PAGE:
Future Topics for Discussion Group

The topics for the monthly discussion group for the next few months are:

Theosophical Views

War in the Bhagavad-Gita

By Scott Osterhage

Many people have concerns with the setting of the Bhagavad-Gita being a battlefield, with Krishna urging Arjuna to fight. But as we think about it, it seems that all around us we see conflict, and within ourselves we struggle with decisions and battle between differing desires. Sometimes we are even given to sleeping on some decisions, before resolution is reached, in our own minds!

On war, Sri Aurobindo in his Essays on the Gita writes:

"War typifies and embodies physically the aspect of battle and struggle which belongs to all life, both to our inner and our outer living, in a world whose method is a meeting and wrestling of forces which progress by mutual destruction towards a continually changing adjustment expressive of a progressive harmonising and hopeful of a perfect harmony based upon some yet ungrasped potentiality of oneness."

Eknath Easwaran, in the Introduction to his translation of the Gita expresses that the experiential struggle is one which appears in every age and civilization:

"The findings of the seers of ancient India, analysing their awareness of human experience to see if there was anything in it that was absolute . . . can be summarized in three statements which Aldous Huxley, following Spinoza, has called the Perennial Philosophy because they appear in every age and civilization: (1) there is an infinite, changeless reality beneath the world of change; (2) this same reality lies at the core of every human personality; (3) the purpose of life is to discover this reality experientially: that is, to realize God while here on earth. These principles . . . were taught systematically in 'forest academies' or ashrams – a tradition which continues unbroken after some three thousand years."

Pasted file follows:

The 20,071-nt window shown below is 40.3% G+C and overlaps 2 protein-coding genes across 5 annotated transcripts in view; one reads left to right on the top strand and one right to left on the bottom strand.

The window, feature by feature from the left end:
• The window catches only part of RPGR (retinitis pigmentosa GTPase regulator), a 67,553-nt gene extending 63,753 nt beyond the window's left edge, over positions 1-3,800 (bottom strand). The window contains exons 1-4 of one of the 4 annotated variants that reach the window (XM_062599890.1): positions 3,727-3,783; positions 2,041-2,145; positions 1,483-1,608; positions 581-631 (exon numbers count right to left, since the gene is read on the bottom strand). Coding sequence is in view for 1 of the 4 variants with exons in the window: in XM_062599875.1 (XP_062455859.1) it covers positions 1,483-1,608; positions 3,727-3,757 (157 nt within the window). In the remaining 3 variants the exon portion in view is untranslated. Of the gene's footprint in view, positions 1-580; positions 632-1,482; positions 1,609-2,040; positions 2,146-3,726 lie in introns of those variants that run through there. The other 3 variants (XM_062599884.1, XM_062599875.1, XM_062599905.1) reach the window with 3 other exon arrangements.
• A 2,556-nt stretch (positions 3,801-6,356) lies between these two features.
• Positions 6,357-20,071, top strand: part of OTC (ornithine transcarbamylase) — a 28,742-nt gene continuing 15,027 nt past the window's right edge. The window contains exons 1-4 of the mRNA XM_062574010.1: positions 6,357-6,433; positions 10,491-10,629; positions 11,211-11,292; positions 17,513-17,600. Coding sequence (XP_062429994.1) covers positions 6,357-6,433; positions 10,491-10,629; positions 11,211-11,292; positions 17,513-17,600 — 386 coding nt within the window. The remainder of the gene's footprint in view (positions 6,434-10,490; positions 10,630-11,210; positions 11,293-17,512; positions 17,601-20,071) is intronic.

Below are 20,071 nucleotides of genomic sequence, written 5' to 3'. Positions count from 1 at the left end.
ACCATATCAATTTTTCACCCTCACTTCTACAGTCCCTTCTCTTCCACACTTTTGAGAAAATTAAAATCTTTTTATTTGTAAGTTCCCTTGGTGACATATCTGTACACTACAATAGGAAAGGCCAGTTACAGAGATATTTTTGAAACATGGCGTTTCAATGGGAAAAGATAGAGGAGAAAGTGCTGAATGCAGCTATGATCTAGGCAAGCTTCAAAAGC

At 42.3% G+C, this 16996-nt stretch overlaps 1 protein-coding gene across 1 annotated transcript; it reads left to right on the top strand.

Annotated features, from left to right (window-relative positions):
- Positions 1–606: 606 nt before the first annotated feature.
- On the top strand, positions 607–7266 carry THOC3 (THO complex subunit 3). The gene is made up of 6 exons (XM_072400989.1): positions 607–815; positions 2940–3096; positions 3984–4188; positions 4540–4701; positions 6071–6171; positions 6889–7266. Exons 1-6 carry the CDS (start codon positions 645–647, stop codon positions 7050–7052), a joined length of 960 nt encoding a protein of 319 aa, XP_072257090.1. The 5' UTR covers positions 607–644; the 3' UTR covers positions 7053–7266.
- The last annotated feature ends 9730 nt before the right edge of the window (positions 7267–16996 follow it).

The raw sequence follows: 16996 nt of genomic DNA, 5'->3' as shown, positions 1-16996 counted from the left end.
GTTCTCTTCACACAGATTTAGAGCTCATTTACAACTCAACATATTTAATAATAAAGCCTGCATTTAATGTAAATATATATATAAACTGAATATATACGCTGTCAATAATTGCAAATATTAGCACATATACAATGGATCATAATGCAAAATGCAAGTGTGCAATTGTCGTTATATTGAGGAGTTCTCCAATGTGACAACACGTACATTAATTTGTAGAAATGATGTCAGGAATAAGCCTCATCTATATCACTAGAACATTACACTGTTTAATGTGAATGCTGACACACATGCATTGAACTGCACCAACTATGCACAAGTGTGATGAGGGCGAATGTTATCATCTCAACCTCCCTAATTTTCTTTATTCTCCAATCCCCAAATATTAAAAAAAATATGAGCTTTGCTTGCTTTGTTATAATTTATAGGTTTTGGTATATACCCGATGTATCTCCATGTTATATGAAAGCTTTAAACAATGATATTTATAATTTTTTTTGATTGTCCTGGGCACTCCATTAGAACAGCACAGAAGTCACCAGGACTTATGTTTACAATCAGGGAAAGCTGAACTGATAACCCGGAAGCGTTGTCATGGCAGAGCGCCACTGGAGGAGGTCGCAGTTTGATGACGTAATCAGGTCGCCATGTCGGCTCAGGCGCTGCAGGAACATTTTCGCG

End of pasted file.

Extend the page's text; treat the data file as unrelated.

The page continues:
Even in the face of civil war, Gandhi answered the criticism of war in the Gita and the charge that the Gita is a validation of war:

"Just base your life on the Gita sincerely and systematically and see if you find killing or even hurting others compatible with its teachings." (He makes the same point of the Sermon on the Mount.)

This epic battle between the great duality, the forces of light and dark in every human heart, speaks to each in the Bhagavad-Gita. From the sixth chapter we read:

"Reshape yourself through the power of your will; never let yourself be degraded by self-will. The will is the only friend of the Self, and the will is the only enemy of the Self."

The rub is that it is all individual. Individual study. Individual reflection. Individual thought. Individual action. Individual meeting of karma. Individual struggle. Individual triumph. Individual self-mastery. However, there are no specific dogmas we can rely upon to get us there as easy as 1, 2, 3. Individual will and right motive are all we have. James Long wrote:

"No one can answer for another [where one's own duty ends and another's begins], as the whole purpose of life is to develop spiritual self-reliance, and we will never acquire this by looking to others. The more sincere our aspiration and the greater our knowledge, the narrower does the way become. It is truly a razor's edge of decision that faces every aspirant to self-mastery. On the one hand, he finds the warning: 'There is danger in the duty of another; better to die doing one's own duty, however poor it may seem, than to perform another's with excellence.' And on the other hand, the equally challenging statement: 'Inaction in a deed of mercy becomes an action in a deadly sin.'"


So the student comes to see that he is not to do either "Good" or "Evil," but to do any certain number of acts set before him, and meanwhile not ever to regard much his line of conduct, but rather his line of motive, for his conduct follows necessarily from his motive. Take the soldier. For him there is nothing better than lawful war. Query: Does he do wrong in warring or not, even if war be unlawful? He does not unless he mixes his motive. They who go into war for gain or revenge do wrong, but not he who goes at his superior's orders, because it is his present duty. . . .

Let us remember those famous words: "Be ye wise as serpents and harmless as doves." Let us remember the teaching of the Sages that death in the performance of our duty is preferable to the doing by us of the duty of another, however well we may do the latter: the duty of another is full of danger. Let us be of and for peace, and not for war alone. – William Q. Judge